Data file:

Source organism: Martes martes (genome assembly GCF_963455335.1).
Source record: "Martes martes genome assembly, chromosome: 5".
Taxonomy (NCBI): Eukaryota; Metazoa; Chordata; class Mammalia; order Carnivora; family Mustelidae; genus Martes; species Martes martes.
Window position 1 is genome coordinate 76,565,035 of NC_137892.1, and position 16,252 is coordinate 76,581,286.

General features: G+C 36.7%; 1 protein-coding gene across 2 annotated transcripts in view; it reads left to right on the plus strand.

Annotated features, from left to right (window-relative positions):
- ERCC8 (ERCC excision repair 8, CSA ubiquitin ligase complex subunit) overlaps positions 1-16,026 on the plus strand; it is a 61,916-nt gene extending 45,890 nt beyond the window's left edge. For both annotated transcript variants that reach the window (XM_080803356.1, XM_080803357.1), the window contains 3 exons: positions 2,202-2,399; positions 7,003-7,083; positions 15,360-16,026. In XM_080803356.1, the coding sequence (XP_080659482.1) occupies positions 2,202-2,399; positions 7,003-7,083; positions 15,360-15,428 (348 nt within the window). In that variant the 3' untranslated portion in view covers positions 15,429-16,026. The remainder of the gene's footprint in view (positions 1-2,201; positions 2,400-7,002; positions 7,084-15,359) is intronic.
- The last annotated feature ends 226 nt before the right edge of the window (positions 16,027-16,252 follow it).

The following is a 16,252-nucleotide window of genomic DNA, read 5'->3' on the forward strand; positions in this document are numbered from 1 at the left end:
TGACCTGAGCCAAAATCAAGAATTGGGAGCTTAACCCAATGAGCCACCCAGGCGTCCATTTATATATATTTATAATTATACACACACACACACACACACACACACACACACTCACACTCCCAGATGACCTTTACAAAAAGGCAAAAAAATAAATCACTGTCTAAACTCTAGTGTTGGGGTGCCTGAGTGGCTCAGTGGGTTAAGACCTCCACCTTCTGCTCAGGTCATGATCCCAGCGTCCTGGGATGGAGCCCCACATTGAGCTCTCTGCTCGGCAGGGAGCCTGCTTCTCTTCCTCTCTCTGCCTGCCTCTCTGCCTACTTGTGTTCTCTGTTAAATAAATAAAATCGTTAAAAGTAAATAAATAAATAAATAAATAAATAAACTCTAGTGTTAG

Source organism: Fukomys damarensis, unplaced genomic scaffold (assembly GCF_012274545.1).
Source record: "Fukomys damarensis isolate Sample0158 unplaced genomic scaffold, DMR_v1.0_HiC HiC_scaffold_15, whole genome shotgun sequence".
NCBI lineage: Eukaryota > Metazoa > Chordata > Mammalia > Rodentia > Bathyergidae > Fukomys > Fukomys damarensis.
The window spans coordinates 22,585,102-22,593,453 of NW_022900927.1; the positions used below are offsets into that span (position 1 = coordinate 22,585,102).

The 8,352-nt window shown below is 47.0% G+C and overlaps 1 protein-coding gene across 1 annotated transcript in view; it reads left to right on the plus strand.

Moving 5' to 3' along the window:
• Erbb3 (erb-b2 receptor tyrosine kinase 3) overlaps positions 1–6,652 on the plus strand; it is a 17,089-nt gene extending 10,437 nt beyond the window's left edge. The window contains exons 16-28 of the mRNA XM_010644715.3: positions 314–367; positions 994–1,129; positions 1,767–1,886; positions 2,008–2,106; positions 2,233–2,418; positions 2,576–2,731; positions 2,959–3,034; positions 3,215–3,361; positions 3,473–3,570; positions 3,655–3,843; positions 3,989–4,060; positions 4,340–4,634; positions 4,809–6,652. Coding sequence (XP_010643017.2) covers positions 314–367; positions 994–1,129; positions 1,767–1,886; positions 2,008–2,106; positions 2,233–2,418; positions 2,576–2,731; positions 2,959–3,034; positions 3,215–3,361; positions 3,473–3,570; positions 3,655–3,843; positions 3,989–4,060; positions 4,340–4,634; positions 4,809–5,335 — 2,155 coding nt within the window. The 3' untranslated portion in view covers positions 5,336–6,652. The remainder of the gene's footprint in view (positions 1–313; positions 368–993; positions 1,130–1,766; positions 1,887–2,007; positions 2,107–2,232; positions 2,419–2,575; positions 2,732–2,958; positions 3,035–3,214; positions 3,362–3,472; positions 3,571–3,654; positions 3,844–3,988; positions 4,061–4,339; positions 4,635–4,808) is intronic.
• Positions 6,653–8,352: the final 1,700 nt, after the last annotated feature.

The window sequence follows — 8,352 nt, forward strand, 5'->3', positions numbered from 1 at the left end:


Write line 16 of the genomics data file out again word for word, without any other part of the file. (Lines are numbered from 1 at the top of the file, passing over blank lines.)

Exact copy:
Moving 5' to 3' along the window: